A gnome’s watching me as I sip Vienna cinnamon tea in the lobby of the West Baden Springs Hotel. He seems a little out of place in the elegant domed atrium. But, I find out later, he’s right at home. The gnome is Sprudel, the unofficial hotel mascot. Sprudel is German for mineral water. And mineral water is why the hotel is here.
That’s just a tiny part of the story at West Baden and neighboring French Lick Springs Hotel in southern Indiana—stories that include fire, a partial collapse at West Baden, a wealthy benefactor and mysterious angel paintings.
Today’s visitors come to the resorts mainly for golf courses and a casino, but for those interested in history, Indiana Landmarks volunteers lead one-hour tours ($10).
Guides explain that hotel development in French Lick started in the mid-1800s to capitalize on the area’s mineral springs, which were believed to have medicinal powers. Visitors could enjoy not only a sip of “Sprudel Water” at West Baden but also a casino, opera house, bowling alley, golf course, and pony and bicycle track.
In June 1901, disaster struck. A fire destroyed West Baden in less than two hours. The owner, Lee W. Sinclair, vowed to build the hotel of his dreams: a circular building topped with a dome—and it opened a year later.
The new hotel featured a spectacular 100-foot-tall domed atrium, touted as the Eighth Wonder of the World. It was said to be the world’s largest freestanding dome, and a remarkable engineering feat, with rollers so the dome could expand and contract with the changing Indiana climate.
Sinclair’s daughter, Lillian, and her husband added even more grand touches in 1916-17. Italian artisans hand-cut 12 million 1-inch marble squares for an intricate mosaic floor, and the huge lobby fireplace was refaced with a tile scene—including Sprudel—by Cincinnati’s renowned Rookwood Pottery.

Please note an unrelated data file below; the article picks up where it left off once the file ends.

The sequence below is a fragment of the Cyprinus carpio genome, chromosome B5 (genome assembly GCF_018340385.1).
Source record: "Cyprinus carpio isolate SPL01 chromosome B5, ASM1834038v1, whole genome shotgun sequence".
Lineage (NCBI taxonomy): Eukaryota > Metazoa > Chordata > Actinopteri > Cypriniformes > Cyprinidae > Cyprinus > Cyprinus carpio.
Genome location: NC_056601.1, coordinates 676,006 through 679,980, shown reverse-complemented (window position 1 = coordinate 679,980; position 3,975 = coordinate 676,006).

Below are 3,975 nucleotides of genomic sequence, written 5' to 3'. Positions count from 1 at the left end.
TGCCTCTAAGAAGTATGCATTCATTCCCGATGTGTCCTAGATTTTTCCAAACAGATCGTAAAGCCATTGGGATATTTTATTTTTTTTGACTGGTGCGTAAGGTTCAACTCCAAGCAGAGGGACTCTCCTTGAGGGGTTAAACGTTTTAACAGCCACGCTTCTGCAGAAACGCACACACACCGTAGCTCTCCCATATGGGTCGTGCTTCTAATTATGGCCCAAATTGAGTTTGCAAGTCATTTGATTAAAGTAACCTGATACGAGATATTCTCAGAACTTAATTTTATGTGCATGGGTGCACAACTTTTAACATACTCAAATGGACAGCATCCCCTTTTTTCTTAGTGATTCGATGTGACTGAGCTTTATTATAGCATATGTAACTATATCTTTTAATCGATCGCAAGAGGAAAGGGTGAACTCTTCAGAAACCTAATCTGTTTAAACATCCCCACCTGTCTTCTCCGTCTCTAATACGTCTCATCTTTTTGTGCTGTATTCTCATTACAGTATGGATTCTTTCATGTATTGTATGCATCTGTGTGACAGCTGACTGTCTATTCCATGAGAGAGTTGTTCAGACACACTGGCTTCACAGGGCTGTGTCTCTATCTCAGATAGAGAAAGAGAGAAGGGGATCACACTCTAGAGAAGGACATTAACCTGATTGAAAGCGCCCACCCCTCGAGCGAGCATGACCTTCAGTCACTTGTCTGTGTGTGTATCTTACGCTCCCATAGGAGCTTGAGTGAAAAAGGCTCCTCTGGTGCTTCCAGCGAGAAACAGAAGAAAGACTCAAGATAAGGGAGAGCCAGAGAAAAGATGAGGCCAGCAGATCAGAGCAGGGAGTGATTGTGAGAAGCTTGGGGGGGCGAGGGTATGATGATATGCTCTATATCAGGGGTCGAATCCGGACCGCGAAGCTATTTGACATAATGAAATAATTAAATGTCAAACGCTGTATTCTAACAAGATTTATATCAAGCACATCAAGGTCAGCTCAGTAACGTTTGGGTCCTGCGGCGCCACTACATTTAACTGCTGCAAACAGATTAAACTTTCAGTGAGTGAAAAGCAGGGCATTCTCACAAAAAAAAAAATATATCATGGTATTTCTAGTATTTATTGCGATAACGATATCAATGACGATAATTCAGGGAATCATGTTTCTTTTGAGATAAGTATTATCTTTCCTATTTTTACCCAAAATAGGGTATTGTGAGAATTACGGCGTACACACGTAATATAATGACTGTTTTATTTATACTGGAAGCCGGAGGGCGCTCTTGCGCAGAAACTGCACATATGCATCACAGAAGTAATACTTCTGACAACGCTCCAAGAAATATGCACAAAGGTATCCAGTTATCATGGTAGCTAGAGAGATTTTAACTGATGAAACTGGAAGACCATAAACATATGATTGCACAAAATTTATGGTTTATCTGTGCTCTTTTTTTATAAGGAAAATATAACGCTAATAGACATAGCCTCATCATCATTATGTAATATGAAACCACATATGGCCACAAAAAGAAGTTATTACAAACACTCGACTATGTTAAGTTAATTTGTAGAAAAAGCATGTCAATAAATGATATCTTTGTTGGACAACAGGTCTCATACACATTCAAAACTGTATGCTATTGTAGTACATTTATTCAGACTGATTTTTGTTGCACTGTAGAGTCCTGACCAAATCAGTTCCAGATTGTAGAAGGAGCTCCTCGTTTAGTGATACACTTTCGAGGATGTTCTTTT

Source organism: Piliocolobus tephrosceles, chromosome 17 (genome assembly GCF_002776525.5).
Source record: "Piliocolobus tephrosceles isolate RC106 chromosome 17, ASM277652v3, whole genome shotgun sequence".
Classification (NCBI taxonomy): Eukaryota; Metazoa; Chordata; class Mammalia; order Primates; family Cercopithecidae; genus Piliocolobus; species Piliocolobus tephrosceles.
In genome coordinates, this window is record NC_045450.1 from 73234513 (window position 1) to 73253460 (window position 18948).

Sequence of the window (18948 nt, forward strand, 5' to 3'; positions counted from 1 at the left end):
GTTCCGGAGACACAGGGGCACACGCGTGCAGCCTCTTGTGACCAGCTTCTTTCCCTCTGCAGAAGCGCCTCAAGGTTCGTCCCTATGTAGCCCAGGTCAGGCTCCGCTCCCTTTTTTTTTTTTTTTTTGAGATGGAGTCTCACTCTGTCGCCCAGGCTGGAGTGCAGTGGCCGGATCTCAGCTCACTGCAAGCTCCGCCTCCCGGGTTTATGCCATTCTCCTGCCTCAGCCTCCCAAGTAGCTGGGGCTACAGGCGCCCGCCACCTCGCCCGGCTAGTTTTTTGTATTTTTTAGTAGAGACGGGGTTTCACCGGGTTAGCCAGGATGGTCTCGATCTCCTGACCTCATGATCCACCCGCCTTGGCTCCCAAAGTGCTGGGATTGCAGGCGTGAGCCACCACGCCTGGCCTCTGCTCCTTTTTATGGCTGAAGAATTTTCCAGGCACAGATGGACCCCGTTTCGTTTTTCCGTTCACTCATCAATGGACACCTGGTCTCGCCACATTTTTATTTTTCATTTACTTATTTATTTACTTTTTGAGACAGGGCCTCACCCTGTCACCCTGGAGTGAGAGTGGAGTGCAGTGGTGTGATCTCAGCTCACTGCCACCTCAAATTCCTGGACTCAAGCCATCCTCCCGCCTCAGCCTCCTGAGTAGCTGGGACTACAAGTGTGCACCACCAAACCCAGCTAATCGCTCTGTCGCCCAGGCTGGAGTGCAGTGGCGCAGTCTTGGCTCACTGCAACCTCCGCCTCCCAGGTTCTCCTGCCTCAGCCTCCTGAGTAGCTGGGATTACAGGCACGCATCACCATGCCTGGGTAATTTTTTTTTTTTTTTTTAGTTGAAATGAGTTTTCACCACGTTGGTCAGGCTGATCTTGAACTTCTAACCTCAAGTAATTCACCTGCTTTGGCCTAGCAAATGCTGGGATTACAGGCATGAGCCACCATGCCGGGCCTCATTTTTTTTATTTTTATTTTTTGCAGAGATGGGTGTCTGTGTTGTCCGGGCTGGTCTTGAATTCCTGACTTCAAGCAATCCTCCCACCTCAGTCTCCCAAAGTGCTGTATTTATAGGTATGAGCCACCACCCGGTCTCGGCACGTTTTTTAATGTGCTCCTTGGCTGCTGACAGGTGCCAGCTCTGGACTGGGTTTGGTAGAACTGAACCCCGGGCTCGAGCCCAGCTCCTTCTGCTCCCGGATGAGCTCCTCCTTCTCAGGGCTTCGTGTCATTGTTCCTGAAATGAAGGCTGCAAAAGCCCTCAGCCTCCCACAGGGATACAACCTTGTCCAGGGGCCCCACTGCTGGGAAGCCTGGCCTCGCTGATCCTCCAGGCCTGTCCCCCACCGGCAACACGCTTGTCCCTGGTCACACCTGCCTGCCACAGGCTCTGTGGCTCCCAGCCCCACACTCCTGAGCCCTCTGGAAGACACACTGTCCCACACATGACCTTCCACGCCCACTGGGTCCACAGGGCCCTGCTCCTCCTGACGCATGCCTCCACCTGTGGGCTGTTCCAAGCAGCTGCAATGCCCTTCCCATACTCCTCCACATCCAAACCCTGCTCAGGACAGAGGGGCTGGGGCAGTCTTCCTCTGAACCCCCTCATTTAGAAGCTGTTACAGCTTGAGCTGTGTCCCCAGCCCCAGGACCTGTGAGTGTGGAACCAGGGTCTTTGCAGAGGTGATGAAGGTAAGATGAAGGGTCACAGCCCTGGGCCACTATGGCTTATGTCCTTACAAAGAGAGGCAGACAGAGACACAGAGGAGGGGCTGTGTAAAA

But business began to decline, and West Baden closed in 1932. It housed a Jesuit seminary, then a college, and finally stood vacant and deteriorating. In winter 1991, ice buildup led to the partial collapse of an exterior wall.
It was clear that only a huge investment would save the hotel. Indiana Landmarks helped raised money to stabilize the structure. Eventually, Indiana entrepreneur Bill Cook and his Cook Group took over both West Baden and French Lick. After spare-no-expense renovations estimated at $560 million, French Lick reopened in 2006 and West Baden in 2007. Today, guests relax in luxurious surroundings and enjoy many of the same pastimes as patrons 100 years ago.
One treasure you won’t see, except in photos: West Baden’s eight painted angels. The originals, from the early 1900s, are inside a steel drum that is part of West Baden’s magnificent dome. No one knows who painted them or why. “They’re high above us,” our tour guide says. “Somebody had to watch over this hotel all those years.”
I think Sprudel is keeping watch, too.
Want to receive weekly digests of the midCetera blog? E-mail firstname.lastname@example.org with the subject line "Subscribe."